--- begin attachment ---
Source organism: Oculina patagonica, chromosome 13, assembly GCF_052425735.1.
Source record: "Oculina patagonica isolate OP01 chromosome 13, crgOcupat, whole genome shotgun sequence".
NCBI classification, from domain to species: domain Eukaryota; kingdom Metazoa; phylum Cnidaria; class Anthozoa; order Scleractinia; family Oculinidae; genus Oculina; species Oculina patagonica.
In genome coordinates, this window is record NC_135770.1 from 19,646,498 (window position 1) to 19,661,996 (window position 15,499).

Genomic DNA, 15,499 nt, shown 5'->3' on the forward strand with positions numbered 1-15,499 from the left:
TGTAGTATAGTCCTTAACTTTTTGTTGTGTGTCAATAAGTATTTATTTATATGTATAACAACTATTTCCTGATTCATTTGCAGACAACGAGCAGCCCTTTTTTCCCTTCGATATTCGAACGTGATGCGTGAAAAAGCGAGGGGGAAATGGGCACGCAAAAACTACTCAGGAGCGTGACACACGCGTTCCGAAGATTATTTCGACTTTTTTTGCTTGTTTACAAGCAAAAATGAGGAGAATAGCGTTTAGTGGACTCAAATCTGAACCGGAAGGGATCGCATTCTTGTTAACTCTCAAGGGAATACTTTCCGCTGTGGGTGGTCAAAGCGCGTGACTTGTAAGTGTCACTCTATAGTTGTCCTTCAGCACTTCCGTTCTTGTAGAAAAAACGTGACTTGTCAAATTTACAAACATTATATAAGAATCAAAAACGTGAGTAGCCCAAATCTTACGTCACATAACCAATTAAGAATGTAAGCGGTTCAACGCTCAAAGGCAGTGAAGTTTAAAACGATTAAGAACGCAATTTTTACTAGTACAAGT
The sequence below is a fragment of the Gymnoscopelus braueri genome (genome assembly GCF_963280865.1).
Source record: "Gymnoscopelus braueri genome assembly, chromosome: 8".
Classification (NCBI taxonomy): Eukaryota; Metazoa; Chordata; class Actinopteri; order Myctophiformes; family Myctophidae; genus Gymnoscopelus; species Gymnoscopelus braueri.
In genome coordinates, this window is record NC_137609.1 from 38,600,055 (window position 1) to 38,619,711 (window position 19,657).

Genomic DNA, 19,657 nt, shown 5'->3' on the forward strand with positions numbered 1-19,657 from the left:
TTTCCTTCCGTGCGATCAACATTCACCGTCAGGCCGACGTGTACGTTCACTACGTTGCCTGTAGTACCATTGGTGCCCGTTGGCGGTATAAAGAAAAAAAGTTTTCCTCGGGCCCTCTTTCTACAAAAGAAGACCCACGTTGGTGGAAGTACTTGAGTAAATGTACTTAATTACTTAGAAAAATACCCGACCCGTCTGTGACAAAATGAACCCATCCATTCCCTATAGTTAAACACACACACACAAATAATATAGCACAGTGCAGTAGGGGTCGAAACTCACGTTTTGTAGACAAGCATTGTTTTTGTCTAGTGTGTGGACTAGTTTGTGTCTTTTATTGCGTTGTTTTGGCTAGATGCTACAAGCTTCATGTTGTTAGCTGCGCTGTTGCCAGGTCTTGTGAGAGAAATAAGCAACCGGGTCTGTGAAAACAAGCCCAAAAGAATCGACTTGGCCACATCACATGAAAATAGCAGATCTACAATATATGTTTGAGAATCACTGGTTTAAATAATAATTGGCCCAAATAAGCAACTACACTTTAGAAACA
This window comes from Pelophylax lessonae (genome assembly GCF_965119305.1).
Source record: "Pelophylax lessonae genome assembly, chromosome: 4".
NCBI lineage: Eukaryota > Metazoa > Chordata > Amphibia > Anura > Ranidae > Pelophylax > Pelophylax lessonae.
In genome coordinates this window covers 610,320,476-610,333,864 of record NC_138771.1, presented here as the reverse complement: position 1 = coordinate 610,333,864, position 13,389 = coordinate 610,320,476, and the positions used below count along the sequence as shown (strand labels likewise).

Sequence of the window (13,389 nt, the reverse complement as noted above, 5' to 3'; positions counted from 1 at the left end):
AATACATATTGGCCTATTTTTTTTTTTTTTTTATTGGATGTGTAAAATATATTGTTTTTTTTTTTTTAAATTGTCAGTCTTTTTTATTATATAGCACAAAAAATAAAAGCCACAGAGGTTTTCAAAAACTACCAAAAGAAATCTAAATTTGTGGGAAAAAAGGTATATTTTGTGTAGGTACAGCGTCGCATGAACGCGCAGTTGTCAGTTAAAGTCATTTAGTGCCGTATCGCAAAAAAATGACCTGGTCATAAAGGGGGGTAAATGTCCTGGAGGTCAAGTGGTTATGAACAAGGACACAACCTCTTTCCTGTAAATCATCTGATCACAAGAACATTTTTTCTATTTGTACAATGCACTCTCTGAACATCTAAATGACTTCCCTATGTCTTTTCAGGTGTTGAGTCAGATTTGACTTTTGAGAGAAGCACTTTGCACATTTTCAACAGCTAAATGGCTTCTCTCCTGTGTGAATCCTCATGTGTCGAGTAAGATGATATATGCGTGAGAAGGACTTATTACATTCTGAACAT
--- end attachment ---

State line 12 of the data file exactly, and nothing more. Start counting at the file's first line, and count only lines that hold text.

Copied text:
TTTCCTTCCGTGCGATCAACATTCACCGTCAGGCCGACGTGTACGTTCACTACGTTGCCTGTAGTACCATTGGTGCCCGTTGGCGGTATAAAGAAAAAAAGTTTTCCTCGGGCCCTCTTTCTACAAAAGAAGACCCACGTTGGTGGAAGTACTTGAGTAAATGTACTTAATTACTTAGAAAAATACCCGACCCGTCTGTGACAAAATGAACCCATCCATTCCCTATAGTTAAACACACACACACAAATAATATAGCACAGTGCAGTAGGGGTCGAAACTCACGTTTTGTAGACAAGCATTGTTTTTGTCTAGTGTGTGGACTAGTTTGTGTCTTTTATTGCGTTGTTTTGGCTAGATGCTACAAGCTTCATGTTGTTAGCTGCGCTGTTGCCAGGTCTTGTGAGAGAAATAAGCAACCGGGTCTGTGAAAACAAGCCCAAAAGAATCGACTTGGCCACATCACATGAAAATAGCAGATCTACAATATATGTTTGAGAATCACTGGTTTAAATAATAATTGGCCCAAATAAGCAACTACACTTTAGAAACA